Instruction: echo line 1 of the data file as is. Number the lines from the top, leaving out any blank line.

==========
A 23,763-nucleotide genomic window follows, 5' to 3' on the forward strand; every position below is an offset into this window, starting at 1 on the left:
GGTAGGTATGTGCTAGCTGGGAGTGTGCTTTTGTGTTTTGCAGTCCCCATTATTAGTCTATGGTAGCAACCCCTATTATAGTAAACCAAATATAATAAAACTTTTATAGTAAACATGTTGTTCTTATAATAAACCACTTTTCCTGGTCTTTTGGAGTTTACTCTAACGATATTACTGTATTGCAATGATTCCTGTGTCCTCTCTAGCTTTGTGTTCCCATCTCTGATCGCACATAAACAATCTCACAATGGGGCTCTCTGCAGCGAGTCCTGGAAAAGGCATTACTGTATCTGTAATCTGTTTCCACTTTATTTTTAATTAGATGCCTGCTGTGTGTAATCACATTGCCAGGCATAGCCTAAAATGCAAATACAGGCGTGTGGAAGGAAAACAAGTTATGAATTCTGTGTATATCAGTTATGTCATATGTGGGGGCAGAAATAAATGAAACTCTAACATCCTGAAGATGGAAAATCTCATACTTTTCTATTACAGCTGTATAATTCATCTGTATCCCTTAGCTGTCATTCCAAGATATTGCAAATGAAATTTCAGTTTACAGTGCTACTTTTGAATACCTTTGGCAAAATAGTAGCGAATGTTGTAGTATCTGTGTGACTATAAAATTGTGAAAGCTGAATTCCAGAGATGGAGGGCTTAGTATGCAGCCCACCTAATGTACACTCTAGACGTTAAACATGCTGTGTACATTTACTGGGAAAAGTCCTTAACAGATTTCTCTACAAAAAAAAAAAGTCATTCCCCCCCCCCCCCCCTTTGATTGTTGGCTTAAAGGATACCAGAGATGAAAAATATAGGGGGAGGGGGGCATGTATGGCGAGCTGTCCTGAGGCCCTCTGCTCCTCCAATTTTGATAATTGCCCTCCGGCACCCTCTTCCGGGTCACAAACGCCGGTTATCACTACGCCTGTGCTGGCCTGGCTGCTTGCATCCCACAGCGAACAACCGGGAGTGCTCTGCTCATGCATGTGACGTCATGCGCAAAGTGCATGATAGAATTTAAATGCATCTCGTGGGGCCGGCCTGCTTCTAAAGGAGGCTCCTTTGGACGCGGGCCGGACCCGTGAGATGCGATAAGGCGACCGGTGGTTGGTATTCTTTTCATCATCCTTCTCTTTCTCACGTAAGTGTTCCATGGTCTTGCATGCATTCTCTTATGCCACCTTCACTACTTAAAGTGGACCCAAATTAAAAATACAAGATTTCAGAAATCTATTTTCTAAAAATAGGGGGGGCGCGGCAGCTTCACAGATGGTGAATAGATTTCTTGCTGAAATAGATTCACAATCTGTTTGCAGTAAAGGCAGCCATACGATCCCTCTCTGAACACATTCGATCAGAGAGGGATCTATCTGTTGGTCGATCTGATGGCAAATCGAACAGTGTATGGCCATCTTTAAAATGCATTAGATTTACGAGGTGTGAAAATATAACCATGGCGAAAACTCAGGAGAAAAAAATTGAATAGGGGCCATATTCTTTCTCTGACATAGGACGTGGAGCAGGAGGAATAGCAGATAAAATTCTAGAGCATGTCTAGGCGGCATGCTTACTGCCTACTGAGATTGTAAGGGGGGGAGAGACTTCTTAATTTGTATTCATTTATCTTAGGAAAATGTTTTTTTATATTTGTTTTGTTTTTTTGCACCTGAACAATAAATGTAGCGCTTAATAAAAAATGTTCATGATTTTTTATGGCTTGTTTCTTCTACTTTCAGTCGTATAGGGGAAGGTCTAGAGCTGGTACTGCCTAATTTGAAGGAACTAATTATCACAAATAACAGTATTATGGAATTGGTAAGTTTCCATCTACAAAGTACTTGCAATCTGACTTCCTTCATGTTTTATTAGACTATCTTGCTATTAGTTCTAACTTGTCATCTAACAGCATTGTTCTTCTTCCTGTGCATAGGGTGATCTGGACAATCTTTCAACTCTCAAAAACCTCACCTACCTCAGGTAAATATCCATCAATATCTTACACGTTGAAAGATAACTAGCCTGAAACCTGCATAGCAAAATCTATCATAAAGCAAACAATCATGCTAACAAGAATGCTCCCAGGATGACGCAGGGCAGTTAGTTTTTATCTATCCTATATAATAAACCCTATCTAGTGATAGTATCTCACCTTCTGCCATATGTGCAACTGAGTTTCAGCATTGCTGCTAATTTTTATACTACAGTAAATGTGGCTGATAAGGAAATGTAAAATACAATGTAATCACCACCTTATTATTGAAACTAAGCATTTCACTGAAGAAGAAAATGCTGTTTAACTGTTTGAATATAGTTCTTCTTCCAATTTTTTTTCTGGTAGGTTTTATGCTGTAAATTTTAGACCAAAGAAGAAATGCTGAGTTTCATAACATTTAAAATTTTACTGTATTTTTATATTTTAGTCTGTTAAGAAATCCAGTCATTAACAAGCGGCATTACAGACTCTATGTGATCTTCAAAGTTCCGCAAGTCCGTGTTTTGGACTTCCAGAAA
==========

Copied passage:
A 23,763-nucleotide genomic window follows, 5' to 3' on the forward strand; every position below is an offset into this window, starting at 1 on the left: